I find it physically painful to purchase a ready-made baked treat I could make myself. When you bake at home you know two critical things. You know what you are putting into your cookies and you know how much what you are putting in costs. To pay $2.50 for a single, albeit large, chocolate chip cookie is highway robbery. Not to mention, half the time the cookie is a stale disappointment. But when a craving calls, and I have been too lazy to bake a batch myself, what’s a girl to do? As with so many things you do with the knowledge you shouldn’t, the end result is a kind of sick, empty feeling with the added attraction of crumbs clinging to your sweater.
Like the other night, I was going to the movies with a friend and we stopped at Starbucks to pick up lattes and cookies—yes, we were sneaking in ‘outside refreshments,’ shhhh. The selection had been reduced to a jagged, misshapen remnant of an M & M cookie and a crumbly looking oatmeal. No thanks. So, with cups in hand we went to the adjacent gourmet deli to reassess our choices. I would have been happy with my usual box of Junior Mints but my friend was drawn to the table in front piled high with cellophane bags of Tate’s cookies.
“What, are you crazy?” I asked. “They’re $6.00!” Plus who knew how long they’d been sitting there. I lost the battle. (And then wound up spending $4.00 on Juniors at the concession stand, instead of $1.00 at the deli, because I was being an indecisive pain in the neck). I started to think about Tate’s. Years ago there were Kathleen’s Cookies made by Kathleen King in Southampton who had one of those local girl makes good stories. She sold her cookies at her family’s farm on the east end of Long Island, gets out of college, starts in a small place selling a few things, winds up buying a bigger place and getting distribution around the area until Kathleen’s cookies are in the fancy market near you. Part of me has always been a little jealous of her story. Not that I would have done particularly well on a farm as a child, or an adult, but what a nice way to make a living. That is, until she lost her name.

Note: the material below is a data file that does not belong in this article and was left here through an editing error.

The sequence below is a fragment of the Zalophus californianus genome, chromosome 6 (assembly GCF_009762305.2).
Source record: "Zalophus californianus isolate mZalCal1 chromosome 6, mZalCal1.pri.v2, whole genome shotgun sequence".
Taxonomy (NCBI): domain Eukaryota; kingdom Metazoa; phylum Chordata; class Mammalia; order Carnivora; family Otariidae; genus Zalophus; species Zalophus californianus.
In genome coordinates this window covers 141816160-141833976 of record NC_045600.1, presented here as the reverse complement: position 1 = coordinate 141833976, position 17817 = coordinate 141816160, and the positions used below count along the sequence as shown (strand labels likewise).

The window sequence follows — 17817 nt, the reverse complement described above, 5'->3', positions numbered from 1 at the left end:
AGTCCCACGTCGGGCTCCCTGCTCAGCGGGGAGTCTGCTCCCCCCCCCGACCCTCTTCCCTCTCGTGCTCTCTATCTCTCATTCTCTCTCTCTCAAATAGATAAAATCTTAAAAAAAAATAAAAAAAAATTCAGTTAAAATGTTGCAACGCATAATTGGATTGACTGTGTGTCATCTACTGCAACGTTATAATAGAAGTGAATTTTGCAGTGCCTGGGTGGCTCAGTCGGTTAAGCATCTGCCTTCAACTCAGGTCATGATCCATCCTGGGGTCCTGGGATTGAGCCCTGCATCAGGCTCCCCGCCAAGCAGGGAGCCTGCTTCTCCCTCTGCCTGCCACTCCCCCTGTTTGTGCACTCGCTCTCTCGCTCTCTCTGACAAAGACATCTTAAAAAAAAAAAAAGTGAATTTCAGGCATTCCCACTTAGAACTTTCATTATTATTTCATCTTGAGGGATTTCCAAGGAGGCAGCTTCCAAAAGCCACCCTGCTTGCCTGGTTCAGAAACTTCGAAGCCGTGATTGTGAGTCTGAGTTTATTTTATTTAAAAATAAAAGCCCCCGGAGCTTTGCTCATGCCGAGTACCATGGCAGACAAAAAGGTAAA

I don’t know anything about anything legal but I can’t imagine what kind of business decisions lead to a person losing the use of her own name in connection with a line of products she has created. All I know is that one day Kathleen’s had different packaging and it looked suspiciously corporate. Not long after I noticed bags of Tate’s Cookies in the market, which looked suspiciously un-corporate, and just like Kathleen’s old cookies. Long story longer, Kathleen had to turn into Tate (her father’s nick-name) due to the whole legal mess I don’t understand.
The name issue is something very close to my heart. I have this thing where if someone forgets my name, and/or gets it wrong, I have to hate him or her forever. Maybe that seems like a bit of an overreaction but it comes from having had an unusual name back in the day (before Sex and the City ruined everything) which people often butchered or simply forgot. “Amanda,” “Matilda,” “Melissa,” I was called them all. All but "Miranda." You’d think people would remember an uncommon name more than a common one but they don’t. And who wants to feel unmemorable? So, when I heard about the Kathleen/Tate name debacle, I made it about me and thought if someone took my name, and used it for him/herself, I’d be devastated. Hands off, it’s my name.